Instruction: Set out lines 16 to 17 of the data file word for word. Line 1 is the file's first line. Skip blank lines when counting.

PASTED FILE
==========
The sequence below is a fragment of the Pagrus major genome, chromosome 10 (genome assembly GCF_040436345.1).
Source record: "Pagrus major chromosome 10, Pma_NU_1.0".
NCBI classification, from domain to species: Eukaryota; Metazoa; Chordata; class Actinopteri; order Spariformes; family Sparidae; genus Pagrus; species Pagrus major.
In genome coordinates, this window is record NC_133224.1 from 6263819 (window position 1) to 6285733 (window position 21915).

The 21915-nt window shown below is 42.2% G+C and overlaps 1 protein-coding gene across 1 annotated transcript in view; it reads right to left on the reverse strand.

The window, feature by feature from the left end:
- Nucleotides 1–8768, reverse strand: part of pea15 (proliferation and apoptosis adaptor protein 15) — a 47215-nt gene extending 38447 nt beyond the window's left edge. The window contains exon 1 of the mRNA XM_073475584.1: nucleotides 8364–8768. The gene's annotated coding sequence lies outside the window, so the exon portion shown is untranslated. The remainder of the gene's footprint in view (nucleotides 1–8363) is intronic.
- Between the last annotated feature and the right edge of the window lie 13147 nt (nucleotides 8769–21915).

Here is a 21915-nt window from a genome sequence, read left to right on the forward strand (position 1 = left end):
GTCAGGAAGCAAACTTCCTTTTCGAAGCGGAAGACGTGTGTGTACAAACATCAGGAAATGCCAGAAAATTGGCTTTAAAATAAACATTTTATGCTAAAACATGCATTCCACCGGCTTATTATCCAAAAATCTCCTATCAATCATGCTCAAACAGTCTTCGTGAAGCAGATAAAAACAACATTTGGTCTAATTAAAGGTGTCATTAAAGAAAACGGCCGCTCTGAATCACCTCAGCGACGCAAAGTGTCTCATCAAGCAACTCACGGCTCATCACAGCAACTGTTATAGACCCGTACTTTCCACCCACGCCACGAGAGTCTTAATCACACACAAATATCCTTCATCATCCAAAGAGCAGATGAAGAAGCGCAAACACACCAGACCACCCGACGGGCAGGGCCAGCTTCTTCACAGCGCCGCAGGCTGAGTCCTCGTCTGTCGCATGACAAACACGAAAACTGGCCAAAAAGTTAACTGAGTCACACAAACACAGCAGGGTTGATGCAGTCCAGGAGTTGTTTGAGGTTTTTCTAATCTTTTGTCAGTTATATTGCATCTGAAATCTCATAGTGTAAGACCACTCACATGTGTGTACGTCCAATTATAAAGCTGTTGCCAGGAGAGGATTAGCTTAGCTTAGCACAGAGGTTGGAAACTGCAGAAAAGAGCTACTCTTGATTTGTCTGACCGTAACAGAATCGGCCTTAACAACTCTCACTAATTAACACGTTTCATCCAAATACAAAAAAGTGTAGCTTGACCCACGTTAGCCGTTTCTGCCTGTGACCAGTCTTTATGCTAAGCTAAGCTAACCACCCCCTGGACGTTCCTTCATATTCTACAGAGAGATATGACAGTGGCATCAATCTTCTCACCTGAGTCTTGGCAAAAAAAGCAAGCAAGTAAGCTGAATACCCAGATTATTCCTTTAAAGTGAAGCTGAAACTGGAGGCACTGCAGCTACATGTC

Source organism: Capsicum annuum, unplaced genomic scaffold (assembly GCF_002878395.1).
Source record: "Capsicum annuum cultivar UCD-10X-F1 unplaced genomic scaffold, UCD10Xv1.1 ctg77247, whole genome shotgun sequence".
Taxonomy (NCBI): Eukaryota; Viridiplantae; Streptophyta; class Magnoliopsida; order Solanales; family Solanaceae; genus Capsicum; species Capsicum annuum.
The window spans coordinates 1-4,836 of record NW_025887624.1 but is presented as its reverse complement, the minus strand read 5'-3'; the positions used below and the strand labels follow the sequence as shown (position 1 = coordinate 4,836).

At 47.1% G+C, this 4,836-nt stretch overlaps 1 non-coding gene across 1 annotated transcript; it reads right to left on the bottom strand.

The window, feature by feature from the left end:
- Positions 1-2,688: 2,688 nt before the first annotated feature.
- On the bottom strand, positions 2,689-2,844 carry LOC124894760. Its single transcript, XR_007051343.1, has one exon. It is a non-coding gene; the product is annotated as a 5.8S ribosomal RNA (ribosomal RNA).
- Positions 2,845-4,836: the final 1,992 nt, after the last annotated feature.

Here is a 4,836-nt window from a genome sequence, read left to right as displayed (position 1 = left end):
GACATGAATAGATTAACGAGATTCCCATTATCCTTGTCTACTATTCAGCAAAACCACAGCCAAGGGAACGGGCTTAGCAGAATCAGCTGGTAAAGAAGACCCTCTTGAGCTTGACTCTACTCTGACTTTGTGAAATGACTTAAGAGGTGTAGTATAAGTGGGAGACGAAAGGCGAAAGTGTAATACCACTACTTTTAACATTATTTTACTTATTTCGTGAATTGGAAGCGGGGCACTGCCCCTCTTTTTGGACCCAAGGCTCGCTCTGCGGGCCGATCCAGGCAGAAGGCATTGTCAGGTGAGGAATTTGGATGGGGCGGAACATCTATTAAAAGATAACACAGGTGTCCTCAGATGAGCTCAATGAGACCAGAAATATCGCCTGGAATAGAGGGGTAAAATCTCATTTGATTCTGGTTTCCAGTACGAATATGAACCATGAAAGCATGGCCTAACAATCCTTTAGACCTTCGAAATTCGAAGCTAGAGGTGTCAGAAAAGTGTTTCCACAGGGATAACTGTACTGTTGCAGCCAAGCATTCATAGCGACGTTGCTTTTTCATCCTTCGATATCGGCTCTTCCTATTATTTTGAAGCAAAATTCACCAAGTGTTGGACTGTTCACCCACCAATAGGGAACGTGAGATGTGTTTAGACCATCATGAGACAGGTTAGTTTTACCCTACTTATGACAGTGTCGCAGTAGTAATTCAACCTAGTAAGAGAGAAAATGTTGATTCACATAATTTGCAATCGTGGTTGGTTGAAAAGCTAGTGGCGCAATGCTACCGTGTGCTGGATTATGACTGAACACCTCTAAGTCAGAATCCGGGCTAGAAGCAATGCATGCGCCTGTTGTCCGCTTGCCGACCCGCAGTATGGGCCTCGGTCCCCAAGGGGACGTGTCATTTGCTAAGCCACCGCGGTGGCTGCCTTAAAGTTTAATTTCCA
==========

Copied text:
The window, feature by feature from the left end:
- Positions 1-2,688: 2,688 nt before the first annotated feature.